Zillow Group‘s (NASDAQ: ZG)(NASDAQ: Z) core Premier Agent business, which connects real estate agents with potential home buyers, is seeing a huge revenue and profit acceleration. This comes on the heels of sharp declines in those metrics that began in March during the early days of the COVID-19 crisis in the U.S. Here’s the situation.
The early days of COVID-19
In early March, Zillow’s site traffic was growing at a healthy, low double-digit percentage pace. However, as the initial pandemic-driven economic shutdowns and shelter-in-place mandates took hold, traffic declined. According to a March 23 investor update, it was down by almost 20% year over year.
At the time, things looked dire for the real estate market and for Zillow. During that March 23 investor call, management discussed the company’s liquidity position in detail and how it would fare in a severe downside scenario. The future looked highly uncertain, and the market had already taken notice: Zillow’s stock price tanked to below $19 on an intraday basis on March 18. It had been trading at over $65 per share less than one month earlier.
Image source: Getty Images.
The rapid recovery
Since late March, the company’s site traffic has rebounded faster than almost anyone expected. During the second quarter, average monthly unique users grew 12% year over year to 218 million, an all-time high. Total site visits during the quarter were almost 2.5 billion, up 14% from the year-ago quarter. Founder and CEO Rich Barton attributes the accelerating interest in Zillow to the greater amount of time most people are spending at home. On the second-quarter earnings call, Barton explained:
As I said before, I believe we are at the dawn of a great reshuffling. I’m sure I don’t need to spell it out for you because we are all living it, spending an average of nine hours more per day at home. Zoom meetings are changing the way families think about space and privacy. Home offices are in high demand. Backyards are more desirable than parks and gyms. Work-from-home policies are eliminating the commute for many. There’s an endless list of considerations. Millions of people are currently considering upsizing, downsizing, getting closer to family, further from the office, etc.
As a result of this new interest in real estate and the services Zillow offers, its Premier Agent business is starting to catch fire. For background, Premier Agent revenue grew just 3% last year after some management missteps in 2018, but that figure accelerated to 11% growth in the first quarter.
As the nation was beginning to recognize the magnitude of the threat it faced from COVID-19, on March 20, Zillow announced its offer of a 50% discount for its Premier Agent partners on their next monthly Zillow bills, starting on March 23 and running through April 22. But the rapid recovery in site traffic reduced the pressure on the company to continue discounting its services, and it has tapered those deals off. While Premier Agent revenue fell 17% year over year in the second quarter, that was a much better result than the 27% decline management had previously forecast.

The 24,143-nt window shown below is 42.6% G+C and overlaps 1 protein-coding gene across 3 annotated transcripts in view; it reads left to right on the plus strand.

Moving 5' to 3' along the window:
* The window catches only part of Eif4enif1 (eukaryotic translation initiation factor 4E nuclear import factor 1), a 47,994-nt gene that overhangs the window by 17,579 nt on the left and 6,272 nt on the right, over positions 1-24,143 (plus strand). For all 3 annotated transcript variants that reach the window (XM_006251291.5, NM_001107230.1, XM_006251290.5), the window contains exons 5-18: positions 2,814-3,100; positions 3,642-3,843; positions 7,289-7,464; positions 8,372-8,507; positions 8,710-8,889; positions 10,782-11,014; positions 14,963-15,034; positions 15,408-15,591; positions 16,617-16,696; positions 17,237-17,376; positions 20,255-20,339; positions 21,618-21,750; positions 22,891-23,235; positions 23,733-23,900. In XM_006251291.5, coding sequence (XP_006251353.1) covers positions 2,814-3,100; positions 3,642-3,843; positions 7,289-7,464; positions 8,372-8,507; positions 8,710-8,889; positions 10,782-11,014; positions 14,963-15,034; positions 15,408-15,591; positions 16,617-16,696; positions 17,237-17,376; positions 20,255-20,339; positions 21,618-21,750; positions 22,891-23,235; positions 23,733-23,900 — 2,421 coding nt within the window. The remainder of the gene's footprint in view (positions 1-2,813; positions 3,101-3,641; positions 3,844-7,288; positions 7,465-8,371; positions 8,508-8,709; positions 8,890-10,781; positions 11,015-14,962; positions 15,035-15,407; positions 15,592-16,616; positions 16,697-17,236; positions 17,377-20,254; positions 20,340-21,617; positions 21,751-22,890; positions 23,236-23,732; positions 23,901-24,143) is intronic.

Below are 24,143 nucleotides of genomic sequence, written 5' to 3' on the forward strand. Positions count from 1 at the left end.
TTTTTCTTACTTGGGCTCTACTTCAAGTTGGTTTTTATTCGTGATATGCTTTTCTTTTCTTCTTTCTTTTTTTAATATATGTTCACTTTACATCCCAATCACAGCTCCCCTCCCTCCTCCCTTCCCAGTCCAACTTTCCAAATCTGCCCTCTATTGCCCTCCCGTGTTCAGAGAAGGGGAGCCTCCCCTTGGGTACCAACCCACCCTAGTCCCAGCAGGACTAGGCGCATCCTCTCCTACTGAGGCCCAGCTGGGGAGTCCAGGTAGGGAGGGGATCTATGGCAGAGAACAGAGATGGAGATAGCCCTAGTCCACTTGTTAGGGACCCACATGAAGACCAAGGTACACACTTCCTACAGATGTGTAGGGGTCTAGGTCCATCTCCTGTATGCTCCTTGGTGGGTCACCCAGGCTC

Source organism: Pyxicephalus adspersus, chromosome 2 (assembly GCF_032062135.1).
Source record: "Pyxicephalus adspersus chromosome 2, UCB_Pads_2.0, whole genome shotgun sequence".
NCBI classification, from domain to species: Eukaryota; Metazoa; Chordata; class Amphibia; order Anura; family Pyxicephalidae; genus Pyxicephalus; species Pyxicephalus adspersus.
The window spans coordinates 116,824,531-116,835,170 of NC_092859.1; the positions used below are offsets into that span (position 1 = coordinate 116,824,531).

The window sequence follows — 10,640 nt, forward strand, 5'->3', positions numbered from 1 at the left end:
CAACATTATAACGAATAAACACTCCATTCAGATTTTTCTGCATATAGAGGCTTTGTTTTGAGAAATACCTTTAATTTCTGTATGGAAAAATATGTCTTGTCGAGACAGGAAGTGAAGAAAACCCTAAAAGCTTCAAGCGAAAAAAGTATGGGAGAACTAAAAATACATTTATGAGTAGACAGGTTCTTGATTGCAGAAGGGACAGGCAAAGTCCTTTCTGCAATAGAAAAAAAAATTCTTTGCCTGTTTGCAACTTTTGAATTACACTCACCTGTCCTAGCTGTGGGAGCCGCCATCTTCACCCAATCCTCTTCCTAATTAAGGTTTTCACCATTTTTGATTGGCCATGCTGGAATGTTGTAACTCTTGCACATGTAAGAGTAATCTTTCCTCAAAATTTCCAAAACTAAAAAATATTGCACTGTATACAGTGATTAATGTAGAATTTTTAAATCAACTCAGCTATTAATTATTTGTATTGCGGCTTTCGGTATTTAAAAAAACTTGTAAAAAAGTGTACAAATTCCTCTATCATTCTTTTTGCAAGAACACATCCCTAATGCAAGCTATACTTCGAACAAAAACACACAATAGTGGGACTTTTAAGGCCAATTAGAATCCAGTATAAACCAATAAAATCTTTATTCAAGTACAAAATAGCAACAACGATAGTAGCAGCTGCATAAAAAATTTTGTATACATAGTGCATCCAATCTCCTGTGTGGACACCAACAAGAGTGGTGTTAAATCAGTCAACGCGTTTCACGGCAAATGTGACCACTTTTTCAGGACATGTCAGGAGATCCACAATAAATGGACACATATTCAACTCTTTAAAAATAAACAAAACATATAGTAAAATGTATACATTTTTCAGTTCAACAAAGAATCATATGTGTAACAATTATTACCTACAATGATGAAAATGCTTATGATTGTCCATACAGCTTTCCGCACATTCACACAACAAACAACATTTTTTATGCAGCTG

For the third quarter, management now expects Premier Agent revenue to grow 15% year over year at the midpoint of its range due to the combination of strong site traffic growth, better monetization of buyer leads, and the roll-off of the “Better Together” discounts it had provided to agents earlier in the year. So investors have gone from expecting a 27% plunge in the second quarter to 15% growth just a few months later, and that drastic change in sentiment has contributed to the stock more than quadrupling from its March low. It’s also up by more than 80% year to date as of this writing.
And profits are surging
It’s not just Premier Agent revenue that’s surging. Profits are rising as well due to the aggressive cost-containment efforts put in place back when things looked bleak. Zillow paused all hiring and most marketing spending, and it trimmed other discretionary spending as well. Overall, the company planned to cut 25% of its quarterly expenses compared to its 2020 budget.
The combination of the swift rebound in Premier Agent revenue and the aggressive cost-cutting has resulted in astounding profit growth. The company’s adjusted EBITDA margin in its Internet, Media, and Technology segment, which is mostly the Premier Agent business, jumped to 25.6% from just 19.8% in the year-ago quarter. And management expects that metric to surge further to about 39% in the third quarter.
Zillow’s core business is starting to fulfill the growth and profitability potential it has always had. Investors should be paying attention.
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Andrew Tseng owns shares of Zillow Group (A shares). The Motley Fool owns shares of and recommends Zillow Group (A shares) and Zillow Group (C shares). The Motley Fool has a disclosure policy.
The views and opinions expressed herein are the views and opinions of the author and do not necessarily reflect those of Nasdaq, Inc.